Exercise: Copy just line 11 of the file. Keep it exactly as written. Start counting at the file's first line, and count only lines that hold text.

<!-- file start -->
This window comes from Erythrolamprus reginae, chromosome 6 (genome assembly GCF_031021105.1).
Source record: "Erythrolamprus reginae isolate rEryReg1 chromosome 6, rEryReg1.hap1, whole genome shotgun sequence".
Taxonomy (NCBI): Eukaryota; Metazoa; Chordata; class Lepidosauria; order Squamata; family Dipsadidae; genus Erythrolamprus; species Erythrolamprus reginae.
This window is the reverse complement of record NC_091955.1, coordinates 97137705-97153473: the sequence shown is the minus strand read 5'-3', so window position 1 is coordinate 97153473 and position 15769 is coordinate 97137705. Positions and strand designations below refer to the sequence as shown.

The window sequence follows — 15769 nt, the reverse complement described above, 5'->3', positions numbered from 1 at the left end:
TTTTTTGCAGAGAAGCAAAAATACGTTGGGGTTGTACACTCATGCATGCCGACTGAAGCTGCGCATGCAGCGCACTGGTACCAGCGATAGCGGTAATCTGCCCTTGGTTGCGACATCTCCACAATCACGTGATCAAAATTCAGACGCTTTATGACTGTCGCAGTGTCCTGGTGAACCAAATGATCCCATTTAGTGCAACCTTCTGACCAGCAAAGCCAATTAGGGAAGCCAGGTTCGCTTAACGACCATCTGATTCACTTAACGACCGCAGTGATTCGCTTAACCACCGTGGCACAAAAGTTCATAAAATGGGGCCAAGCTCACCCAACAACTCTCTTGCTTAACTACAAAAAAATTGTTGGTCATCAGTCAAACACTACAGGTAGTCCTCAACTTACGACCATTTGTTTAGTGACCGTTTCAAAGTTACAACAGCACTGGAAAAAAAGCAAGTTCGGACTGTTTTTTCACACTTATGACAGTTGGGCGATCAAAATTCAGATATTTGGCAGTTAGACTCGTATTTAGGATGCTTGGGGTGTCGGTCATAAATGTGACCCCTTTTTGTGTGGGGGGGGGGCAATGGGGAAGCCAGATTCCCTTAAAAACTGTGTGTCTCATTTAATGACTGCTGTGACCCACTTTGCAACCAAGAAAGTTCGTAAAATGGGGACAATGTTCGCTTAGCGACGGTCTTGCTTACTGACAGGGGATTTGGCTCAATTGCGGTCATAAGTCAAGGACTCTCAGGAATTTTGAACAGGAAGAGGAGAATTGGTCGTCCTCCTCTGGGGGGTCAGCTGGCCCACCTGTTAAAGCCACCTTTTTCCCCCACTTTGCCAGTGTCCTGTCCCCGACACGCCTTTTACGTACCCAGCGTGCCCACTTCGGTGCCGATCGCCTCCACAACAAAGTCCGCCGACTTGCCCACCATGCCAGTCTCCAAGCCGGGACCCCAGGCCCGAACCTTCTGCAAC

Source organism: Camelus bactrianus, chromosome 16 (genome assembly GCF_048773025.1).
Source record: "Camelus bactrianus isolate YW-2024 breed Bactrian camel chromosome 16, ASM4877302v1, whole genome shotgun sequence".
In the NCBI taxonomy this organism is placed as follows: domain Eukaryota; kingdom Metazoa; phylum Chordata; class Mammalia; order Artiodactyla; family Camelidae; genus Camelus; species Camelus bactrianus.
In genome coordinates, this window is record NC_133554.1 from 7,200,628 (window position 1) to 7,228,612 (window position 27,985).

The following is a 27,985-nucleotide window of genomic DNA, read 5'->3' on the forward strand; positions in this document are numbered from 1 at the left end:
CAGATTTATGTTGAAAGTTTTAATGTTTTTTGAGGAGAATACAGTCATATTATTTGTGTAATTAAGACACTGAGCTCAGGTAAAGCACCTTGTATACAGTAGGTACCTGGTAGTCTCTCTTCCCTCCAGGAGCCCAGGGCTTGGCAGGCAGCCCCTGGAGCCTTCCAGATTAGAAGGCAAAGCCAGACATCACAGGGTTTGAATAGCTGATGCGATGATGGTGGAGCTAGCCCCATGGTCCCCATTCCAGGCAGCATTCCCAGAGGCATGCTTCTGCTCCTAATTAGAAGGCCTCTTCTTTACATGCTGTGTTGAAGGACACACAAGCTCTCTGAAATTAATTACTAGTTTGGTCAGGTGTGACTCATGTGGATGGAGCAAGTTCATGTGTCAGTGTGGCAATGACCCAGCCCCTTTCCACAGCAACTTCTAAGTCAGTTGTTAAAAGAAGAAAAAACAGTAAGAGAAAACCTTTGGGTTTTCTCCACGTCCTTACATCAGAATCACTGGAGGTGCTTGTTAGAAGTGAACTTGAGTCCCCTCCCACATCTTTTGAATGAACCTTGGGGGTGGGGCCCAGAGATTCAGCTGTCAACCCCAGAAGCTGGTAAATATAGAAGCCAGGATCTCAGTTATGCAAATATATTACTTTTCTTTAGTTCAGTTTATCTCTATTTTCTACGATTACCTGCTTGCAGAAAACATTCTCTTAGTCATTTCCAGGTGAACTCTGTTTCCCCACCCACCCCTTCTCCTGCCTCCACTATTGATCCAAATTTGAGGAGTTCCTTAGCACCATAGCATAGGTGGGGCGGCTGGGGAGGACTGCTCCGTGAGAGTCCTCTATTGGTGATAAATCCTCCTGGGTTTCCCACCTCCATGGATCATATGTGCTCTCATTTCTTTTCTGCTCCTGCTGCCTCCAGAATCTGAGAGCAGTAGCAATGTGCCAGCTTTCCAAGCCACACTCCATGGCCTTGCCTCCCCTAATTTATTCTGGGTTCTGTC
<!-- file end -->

The following is a 27,985-nucleotide window of genomic DNA, read 5'->3' on the forward strand; positions in this document are numbered from 1 at the left end: